Trump was already impeached twice but not convicted. Because he was not convicted there was never a vote on the disqualification issue. But what if Trump were impeached a third time based on the findings of the House investigation that could tell us much more about his role on and before January 6th? This time it would be based on new evidence and the Big Lie that has resulted in a wave of anti democratic voting laws that would serve to usher him into power again in 2024.
Congress has the power to pursue this remedy even though Trump is out of office. The goal would be disqualification from holding future office. It would keep him from running again. But, you say, can a former president really be impeached after he has left office?
Here is the answer:
Read as part of this more natural sequence, the removal language of Article II places no necessary restriction on the class of officials who may be impeached, convicted and penalized. Rather, it requires that the Senate remove an official upon conviction, allowing that body no discretion in the matter, but leaving disqualification—the other penalty already enumerated in Article I—as an additional, but discretionary, consequence. So conceived, the impeachment clauses present no barrier to impeaching, trying, convicting and then disqualifying an officer who committed “high crimes and misdemeanors” while in office but has since left office—whether by resignation or expiration of his term—at some point prior to the Senate’s determination of a proper penalty. For an officer who has vacated his or her post, removal may be moot, but disqualification remains available. [Lawfare]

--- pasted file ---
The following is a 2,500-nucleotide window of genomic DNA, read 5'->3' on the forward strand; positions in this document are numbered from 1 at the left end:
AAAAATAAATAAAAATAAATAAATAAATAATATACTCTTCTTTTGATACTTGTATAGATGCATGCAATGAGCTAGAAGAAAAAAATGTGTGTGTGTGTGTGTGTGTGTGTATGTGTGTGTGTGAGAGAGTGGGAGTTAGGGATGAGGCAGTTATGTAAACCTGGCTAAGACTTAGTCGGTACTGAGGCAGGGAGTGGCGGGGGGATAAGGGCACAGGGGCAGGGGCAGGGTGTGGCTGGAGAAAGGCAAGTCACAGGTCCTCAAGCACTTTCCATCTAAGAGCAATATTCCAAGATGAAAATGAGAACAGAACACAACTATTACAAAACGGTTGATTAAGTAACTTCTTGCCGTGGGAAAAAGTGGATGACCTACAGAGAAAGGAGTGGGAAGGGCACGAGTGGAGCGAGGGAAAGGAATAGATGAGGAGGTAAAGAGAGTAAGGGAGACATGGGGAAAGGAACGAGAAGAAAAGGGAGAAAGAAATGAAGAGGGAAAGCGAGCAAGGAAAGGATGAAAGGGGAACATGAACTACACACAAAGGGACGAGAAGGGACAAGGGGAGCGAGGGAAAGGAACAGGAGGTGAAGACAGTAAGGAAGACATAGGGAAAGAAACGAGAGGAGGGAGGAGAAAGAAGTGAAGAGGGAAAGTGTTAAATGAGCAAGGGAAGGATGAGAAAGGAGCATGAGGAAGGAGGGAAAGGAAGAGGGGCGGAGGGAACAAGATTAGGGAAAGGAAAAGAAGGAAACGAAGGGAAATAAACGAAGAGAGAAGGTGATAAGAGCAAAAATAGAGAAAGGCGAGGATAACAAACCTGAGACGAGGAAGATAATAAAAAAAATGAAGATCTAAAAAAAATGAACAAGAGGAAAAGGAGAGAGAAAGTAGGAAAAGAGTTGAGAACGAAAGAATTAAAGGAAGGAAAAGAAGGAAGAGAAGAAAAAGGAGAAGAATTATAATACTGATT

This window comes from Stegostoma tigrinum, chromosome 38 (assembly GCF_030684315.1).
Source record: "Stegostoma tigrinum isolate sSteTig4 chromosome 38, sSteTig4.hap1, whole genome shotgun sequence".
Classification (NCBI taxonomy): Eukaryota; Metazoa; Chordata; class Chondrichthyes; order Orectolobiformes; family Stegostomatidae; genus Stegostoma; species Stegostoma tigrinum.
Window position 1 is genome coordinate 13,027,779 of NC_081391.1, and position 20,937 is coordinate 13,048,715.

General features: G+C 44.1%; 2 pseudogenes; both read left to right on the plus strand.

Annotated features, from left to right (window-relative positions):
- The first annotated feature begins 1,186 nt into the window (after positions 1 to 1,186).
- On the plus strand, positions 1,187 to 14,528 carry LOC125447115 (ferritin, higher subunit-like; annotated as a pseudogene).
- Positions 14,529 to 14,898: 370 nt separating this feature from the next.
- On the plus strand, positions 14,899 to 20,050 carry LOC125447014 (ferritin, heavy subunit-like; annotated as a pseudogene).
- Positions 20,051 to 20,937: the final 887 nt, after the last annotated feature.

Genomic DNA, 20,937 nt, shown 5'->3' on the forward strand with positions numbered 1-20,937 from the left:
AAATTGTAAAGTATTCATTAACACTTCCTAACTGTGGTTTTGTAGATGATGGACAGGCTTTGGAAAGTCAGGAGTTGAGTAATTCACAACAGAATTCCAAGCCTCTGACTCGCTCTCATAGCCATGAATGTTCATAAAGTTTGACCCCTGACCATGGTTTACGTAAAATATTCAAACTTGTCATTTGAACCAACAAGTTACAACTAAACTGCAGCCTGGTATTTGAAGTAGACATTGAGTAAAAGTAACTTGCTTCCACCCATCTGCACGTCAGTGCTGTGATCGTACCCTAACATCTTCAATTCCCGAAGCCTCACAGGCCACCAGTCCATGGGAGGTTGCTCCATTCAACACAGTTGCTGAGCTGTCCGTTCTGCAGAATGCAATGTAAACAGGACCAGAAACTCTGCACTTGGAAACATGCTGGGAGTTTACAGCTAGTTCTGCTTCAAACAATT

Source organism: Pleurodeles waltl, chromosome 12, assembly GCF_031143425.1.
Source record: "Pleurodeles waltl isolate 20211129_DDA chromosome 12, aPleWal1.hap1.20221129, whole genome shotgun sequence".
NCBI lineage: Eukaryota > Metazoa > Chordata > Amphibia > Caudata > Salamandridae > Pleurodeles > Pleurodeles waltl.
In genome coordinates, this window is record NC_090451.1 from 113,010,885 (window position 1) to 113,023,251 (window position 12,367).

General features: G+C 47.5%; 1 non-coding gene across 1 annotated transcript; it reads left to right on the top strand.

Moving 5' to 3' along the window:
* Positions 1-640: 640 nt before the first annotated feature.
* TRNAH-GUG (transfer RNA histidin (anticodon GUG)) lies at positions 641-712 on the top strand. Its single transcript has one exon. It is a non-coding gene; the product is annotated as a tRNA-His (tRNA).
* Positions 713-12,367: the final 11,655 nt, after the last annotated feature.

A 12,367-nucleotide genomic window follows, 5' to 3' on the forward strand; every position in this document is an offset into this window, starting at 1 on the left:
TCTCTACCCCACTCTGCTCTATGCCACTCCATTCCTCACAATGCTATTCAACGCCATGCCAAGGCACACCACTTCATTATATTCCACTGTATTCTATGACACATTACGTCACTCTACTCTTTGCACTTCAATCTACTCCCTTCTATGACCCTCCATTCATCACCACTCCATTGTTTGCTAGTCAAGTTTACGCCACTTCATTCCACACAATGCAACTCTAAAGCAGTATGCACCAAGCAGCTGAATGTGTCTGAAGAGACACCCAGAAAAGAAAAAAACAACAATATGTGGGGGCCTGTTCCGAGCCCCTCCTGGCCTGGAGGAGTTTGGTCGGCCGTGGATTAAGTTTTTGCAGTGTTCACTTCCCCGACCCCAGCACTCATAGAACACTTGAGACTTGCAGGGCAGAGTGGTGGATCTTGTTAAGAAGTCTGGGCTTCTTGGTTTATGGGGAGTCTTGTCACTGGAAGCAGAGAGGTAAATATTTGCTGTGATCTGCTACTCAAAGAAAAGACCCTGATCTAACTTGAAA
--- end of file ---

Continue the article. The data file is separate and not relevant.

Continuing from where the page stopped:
The good news about disqualification is that it would take Trump out of the running for presidency which would please a whole lot of Republican senators who hate what Trump has done to their party but are afraid of him and the base. There is a way for the Dems to take the vote on disqualification without GOP Senators. The Constitution only requires that 2/3 of the Senators present vote to impeach. If Republicans can’t bring themselves to take a vote to impeach Trump a third time given all he has done, they should simply fail to show up for the vote. As long as there is a quorum Trump could be impeached a third time. After that it only takes a majority vote to disqualify. Republicans could avoid taking the vote that would keep Trump from running again. And it would keep Trump from getting millions of taxpayer dollars in his post-presidential years as part of his post presidential benefits perks.
This might turn out to be the best way to keep Trump from trying to regain the presidency. He would still whine and complain that he was targeted by the deep state and he would be a martyr in the eyes of his cult base followers, but he would not be able to regain the presidency or any other elected office. And that would be an excellent outcome for our country.